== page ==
13. I am hoping this will prove to be the correct place to post this question: In a short while I will be off on holiday on my canal boat, I am signed-up for a GB so will be making an aircraft model during 'down time'. Space is a premium and I will be taking my spray booth but my compressor might be too much gear! I have used can propellant back in the day (small compressors used to be quite expensive back then) so I am reasonably aware of their shortcomings. Has anybody tried to fit a pressure regulator, as used on a compressor, to a propellant can? Would it work to supply the 15psi I tend to use, would it help to reduce the likely hood of icing-up as the airbrush demands would be less, would it cause the propellant to last longer by reducing waste? Hmmmm rather more than one question methinks! Thank you and I look forward to some constructive advise (in the meantime I will see if I can cobble together a suitable mechanism and give it a go.)
  14. I was wondering if it was possiabe to use a genuine badger paint head and needle in a copy airbrush that is on sale on ebay. This also goes for all the different makes that are copied I have a badger 150 with 2 heads I was just wondering if it was worth buying one of the copies to use the body to save the messing about of head changing. Rodders
  15. Hey, I have been modelling for about 7 years now, but have never looked into getting an airbrush. I have quite a few large, American WWII bombers (B-29, B-17 and B-25) which all have a bare metal finish, so I need something to get a smooth paint finish which can cover a wide area in a relatively short amount of time. I am also planning on buying an A-10, AC-130, B-36 and a B-52 (you see the theme running ) I looked online this morning and saw that the best airbrush for beginners would be a Single-Action, Gravity-Fed, Internally-Mixed one. Now, all I need help on is deciding what nozzle size and needle is best for a large area (I don't really need a high precision one I don't think). I also need to know what air compressor and cleaning kit would be best. My budget is £50 (I know its low, but I'm broke and I don't even know if I'll be good with an airbrush xD), and it would be nice if the airbrush came in a set with a compressor and cleaning kit. I also saw both the Revell and Humbrol airbrush sets (Humbrol also do a canned air 'power-pack'), with Revell having an airbrush and a spray gun (what is the difference?). These look quite cheap, so I was wondering about any of you guys' views on them. Thanks ) P.S. I use both enamel and acrylic paints. I guess I need to thin them for airbrushing, so what should I use as a thinner. I'm guessing water for acrylic, then would it be just white spirit or turp for enamel?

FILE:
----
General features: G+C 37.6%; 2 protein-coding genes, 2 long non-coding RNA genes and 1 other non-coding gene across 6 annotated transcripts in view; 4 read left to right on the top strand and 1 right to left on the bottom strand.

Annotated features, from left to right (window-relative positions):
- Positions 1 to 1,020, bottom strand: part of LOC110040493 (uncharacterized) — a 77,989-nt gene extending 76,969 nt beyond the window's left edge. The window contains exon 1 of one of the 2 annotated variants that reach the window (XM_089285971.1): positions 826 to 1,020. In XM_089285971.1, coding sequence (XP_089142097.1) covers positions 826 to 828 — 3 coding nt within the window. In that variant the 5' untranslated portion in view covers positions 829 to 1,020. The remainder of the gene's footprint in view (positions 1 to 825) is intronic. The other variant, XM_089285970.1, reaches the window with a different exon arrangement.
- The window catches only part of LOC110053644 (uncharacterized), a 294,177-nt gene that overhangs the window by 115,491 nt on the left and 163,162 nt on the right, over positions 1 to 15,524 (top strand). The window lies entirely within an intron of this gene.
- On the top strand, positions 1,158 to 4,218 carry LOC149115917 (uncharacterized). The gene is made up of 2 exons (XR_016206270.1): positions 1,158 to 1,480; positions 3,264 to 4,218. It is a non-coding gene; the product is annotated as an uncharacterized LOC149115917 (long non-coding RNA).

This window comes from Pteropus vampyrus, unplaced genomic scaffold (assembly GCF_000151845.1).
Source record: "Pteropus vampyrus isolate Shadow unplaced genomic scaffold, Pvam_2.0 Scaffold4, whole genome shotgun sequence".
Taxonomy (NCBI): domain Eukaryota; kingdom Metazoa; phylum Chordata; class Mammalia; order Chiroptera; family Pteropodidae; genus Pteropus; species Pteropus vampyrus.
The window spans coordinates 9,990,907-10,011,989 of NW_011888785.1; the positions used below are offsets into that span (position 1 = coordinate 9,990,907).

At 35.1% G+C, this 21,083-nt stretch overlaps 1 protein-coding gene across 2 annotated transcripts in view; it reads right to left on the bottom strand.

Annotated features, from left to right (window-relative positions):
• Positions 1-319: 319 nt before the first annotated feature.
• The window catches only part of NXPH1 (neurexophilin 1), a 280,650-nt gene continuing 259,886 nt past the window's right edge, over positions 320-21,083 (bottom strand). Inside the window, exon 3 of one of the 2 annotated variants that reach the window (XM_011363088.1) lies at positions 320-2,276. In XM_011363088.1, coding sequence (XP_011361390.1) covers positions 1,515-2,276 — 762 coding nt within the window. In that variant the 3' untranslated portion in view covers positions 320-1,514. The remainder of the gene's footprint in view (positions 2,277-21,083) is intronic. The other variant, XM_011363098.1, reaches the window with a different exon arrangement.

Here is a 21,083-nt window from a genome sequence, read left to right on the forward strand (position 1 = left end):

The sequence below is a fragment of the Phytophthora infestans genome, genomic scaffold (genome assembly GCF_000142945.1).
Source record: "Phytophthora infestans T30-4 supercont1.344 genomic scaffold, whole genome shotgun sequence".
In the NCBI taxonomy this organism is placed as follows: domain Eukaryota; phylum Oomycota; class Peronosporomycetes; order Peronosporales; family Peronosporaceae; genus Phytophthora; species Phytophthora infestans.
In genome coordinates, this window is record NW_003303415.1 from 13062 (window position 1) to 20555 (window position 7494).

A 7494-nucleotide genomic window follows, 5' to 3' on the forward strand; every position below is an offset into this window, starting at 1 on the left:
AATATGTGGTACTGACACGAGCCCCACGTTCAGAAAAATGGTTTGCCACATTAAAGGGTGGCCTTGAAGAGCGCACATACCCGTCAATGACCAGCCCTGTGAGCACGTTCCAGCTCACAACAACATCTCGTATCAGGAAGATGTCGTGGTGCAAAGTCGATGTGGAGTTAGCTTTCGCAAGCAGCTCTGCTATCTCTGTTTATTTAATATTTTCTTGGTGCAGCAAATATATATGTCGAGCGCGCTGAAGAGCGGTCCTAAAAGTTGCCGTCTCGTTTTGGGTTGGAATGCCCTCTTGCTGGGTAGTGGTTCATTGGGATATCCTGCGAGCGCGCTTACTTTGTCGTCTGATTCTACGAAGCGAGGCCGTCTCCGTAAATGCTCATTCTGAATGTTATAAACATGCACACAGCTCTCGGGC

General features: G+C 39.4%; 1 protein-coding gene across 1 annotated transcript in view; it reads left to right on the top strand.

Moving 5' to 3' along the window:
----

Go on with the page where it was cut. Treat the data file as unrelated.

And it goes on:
16. Hi guys i bave recently got into airbrushing so i am getting to grips with priming my models i was just wondering do i need to thin the vallejo primer or should i spray from the bottle ? and if so what PSI should i be spraying ? thanks brandon
  17. Hi all, just a quck question: I'm wondering how to get a nice dusty finish (such as on MickE's beautiful Wellington http://www.britmodeller.com/forums/index.php?/topic/235001041-148-wellington-1c/?hl=wellington )without using pigments, but buying online is my only option, and I can't find any MiG pigments(I can also take a cheaper brand of pigment, if any) under AUD$15 ( £8) as the nearest model shop is more than 1500km (950mi) away; not really an option! I know you can also airbrush a dusty-looking covering on, but I would need some tips on this before starting. Any answers welcome!!
  18. A rather dramatic name for a new airbrush from Meng, who seem to be expanding into the modelling tools and and consumables sector of our hobby with a co-branded paint system link-up with AK Interactive, and now this rather neat looking airbrush. No additional info as yet, but it looks like it'll do the job nicely
  19. I have just finished my latest build (none since last year due to moving house) and my first Eduard build and it was great! I am by no means great at building but really enjoy it so I'm happy Painted with an airbrush with Tamiya acrylics, no weathering (as yet!) and decals/PE eduards own.
  20. I have had a cheap and cheerful airbrush compressor (AS186) for four years. It has served me fine in all that time but over the past few weeks the air supply to the airbrush has sometimes been hit or miss. Last night I was in the middle of spraying a second coat of grey on this VC10 when the air supply stopped completely although the compressor was chugging away normally: The first coat, as you can see, went on without a problem the night before. Having cleaned out the airbrush (H&S Evolution ALPlus) thoroughly twice and still no joy, I tried using my H&S Ultra. Once again no joy. So, I packed it in for the night and opened up the compressor this afternoon. I took off the compressor end plates and the innards were fine. However, when the heat sink was removed to check the seals, I discovered that large bits of plastic had broken off the plastic lining in the heat sink: Most probably, one of these fairly large pieces of plastic had almost completely blocked the hole to the air tube that goes down to the air tank. I have removed the remains of the lining, cleaned up the heat sink and ordered new seals: I was wondering, if anybody knows if you can get replacement linings or if not, would there will be permanent damage to the heat sink if I operate the compressor without the lining? When fixed, this compressor will be placed in reserve as I have ordered another one just like it. Obviously, a cheap and cheerful compressor but seeing as it has worked out at about 25p a week for the past four years, it has proved to be good value! Anyway, funds are a bit tight at the moment as I am off on holiday in a few weeks so I can't buy a more sophisticated one - yet! Dave